Small business-owner Andi Rosenberg lost tens of thousands of dollars last year when her Shopify account was hacked.
Starting on November 23, 2020, payments from her Shopify sales began being deposited in an unknown bank account without Rosenberg’s knowledge. On her Shopify account, Rosenberg could see the daily sales being paid out. But, her bank account, which she only checks once a month, wasn’t getting any of the payouts.
On December 29, a Shopify support specialist emailed her about “detected suspicious login activity,” and she needed to confirm her bank account and identity. That’s when Rosenberg checked her own bank account and saw she was missing thousands of dollars from her Shopify sales.
She was sick to her stomach, and has been since.
She confirmed her identity and her bank account with Shopify over the course of several days via emails, which were viewed by Insider. The company eventually gave her the payouts from December 30 to January 14, which had been frozen by Shopify until she could confirm her identity and account. The payouts added up to $22,816, based on payment confirmations provided to Insider.
But she was still missing $55,656 in payouts made to the hacker’s bank account for the pay period from November 23 to December 29. She said when the Shopify account was apparently first hacked in November, she never received a notification that her bank information was changed.
“I’m a small business; you could put me out of business,” she said she told customer service on the phone. “It’s just sickening.”
Rosenberg, owner of clothing and jewelry line Hipchik, has sold her products through department stores for years. In 2018, she opened a Shopify account and loved it.
As store sales dwindled, Shopify helped her get through the pandemic, and she had her best year yet online, selling nearly $1 million of merchandise.
Since the missing payments, she says she’s spoken to Shopify’s customer service and the legal team and even reached out to company executives on LinkedIn. In an email seen by Insider, a customer service representative said the legal team could not give Rosenberg advice. The representative added that, “At this point I recommend that you proceed with private legal counsel in order to work towards recovering missing funds, and moving in a productive direction with this investigation.”
She has been in talks with outside lawyers to see if they can help get her payments back, but she’s worried about the legal fees on top of the losses she already incurred.
Insider asked if Shopify knows how frequently sellers’ accounts are hacked, what security measures are in place, and how sellers can get their money back if it’s stolen. “At Shopify, we take the privacy and security of our merchants very seriously,” a spokesperson said. “We go to great lengths to help merchants manage their accounts more securely by providing guidelines and recommendations. We recommend that all merchants enable two-factor authentication to provide a more secure login process and to help prevent unauthorized access to a merchant’s admin.”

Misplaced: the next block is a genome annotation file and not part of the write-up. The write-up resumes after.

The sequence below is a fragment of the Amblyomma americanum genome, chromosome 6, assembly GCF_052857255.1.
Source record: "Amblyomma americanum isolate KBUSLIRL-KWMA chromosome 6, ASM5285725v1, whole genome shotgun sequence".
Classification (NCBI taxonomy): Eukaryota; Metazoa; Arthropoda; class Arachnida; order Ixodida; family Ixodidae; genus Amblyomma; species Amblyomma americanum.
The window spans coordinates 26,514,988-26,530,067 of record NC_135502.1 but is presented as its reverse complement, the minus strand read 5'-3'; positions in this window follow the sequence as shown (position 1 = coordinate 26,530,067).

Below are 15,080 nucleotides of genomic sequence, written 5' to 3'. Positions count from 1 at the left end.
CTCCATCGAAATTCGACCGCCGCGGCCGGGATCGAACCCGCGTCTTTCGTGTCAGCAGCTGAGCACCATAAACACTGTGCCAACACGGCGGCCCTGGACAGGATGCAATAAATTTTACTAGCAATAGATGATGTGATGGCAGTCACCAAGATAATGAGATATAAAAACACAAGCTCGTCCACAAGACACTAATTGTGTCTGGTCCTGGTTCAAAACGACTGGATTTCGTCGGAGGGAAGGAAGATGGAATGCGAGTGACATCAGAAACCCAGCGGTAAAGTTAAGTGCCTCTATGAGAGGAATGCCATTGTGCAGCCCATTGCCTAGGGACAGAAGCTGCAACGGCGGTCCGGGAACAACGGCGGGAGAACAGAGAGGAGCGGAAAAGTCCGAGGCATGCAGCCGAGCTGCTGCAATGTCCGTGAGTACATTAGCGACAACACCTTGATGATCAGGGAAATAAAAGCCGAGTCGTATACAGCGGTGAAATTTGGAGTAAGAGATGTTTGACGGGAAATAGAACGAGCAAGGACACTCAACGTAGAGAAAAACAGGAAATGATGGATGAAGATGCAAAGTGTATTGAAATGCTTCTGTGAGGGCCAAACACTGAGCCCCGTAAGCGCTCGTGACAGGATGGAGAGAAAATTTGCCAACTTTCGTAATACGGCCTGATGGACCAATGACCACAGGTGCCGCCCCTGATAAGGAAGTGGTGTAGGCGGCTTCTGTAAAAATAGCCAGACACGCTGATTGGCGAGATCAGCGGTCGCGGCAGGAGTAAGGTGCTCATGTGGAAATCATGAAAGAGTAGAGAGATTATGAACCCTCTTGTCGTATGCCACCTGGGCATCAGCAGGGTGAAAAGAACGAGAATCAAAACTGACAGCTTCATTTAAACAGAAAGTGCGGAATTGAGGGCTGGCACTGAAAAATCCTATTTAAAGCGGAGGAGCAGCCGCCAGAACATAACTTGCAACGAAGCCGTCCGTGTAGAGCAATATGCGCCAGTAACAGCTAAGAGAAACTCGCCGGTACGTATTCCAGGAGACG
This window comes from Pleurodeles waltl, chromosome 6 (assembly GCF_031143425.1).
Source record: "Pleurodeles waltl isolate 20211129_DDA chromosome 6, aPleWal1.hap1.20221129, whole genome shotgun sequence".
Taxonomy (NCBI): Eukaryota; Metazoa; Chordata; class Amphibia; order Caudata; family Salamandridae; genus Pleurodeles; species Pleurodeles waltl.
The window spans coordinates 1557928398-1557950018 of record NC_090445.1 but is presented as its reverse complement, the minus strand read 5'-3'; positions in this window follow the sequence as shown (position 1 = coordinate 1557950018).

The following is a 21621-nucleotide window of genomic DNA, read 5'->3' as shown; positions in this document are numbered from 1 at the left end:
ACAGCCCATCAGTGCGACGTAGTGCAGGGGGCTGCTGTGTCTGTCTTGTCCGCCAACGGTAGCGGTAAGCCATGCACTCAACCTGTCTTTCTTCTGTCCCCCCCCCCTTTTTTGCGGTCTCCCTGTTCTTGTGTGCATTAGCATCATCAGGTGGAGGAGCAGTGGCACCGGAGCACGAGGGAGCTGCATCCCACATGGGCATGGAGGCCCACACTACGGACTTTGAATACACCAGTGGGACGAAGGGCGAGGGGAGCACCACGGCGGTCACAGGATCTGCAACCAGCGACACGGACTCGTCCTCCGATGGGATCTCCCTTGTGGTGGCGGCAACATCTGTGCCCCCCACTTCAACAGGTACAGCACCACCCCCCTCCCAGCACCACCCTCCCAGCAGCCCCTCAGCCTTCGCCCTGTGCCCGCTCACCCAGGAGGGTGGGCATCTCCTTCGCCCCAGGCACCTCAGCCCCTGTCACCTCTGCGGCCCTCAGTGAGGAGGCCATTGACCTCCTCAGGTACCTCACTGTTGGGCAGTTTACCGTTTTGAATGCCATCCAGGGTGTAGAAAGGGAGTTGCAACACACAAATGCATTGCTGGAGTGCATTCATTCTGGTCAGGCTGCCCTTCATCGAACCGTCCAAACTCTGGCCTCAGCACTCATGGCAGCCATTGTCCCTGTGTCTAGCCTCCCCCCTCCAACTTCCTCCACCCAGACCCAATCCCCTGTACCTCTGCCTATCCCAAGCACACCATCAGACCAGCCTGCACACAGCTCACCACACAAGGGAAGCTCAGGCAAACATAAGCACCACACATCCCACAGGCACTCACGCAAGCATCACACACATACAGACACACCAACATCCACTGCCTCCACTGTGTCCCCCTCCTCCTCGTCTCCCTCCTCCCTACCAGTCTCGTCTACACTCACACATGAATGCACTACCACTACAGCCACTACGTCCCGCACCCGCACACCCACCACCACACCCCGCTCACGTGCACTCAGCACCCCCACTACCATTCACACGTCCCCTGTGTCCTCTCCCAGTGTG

The company did not comment on Rosenberg’s case, or answer questions as to why it took several weeks to notice suspicious logins on her account and why the company has not reimbursed her for her lost payments.
Shopify, based in Ottowa, Canada, is an e-commerce company that’s known for helping small business owners attract customers online. Fakespot analyzed Shopify, which went public in 2015, and found that about a fifth of sellers deserved a “caution” or “warning” sign for activities like selling fraudulent products or not delivering items. Shopify told Insider that it has closed thousands of stores, and it regularly implements new measures to address fraud or other violations.
Shopify sellers have also faced fraud from buyers, who order personalized products and then ask for refunds. In 2018, Shopify rolled out a prevention system to protect sellers from these fraudulent buyers, TechCrunch reported.
If you’re a seller and believe you have lost money on Shopify because of a stolen or hacked account, reach out to the reporter of this article, Natasha Dailey at firstname.lastname@example.org.
But some actions have gone beyond statements: Businesses and other entities are severing their financial connections to Trump and the Trump Organization.
In the wake of the insurrection and impeachment, some groups formerly affiliated with the Trump Organization are opting to sever ties. The Trump Organization did not immediately respond to Insider’s request for comment.
Here are all the businesses and entities that have publicly split from the Trump Organization.
SAG-AFTRA planned on holding a hearing on whether to expel Donald Trump from the labor group – but he resigned in a pointed letter.
“I write to you today regarding the so-called Disciplinary Committee hearing aimed at revoking my union membership,” Trump wrote.”Who cares!”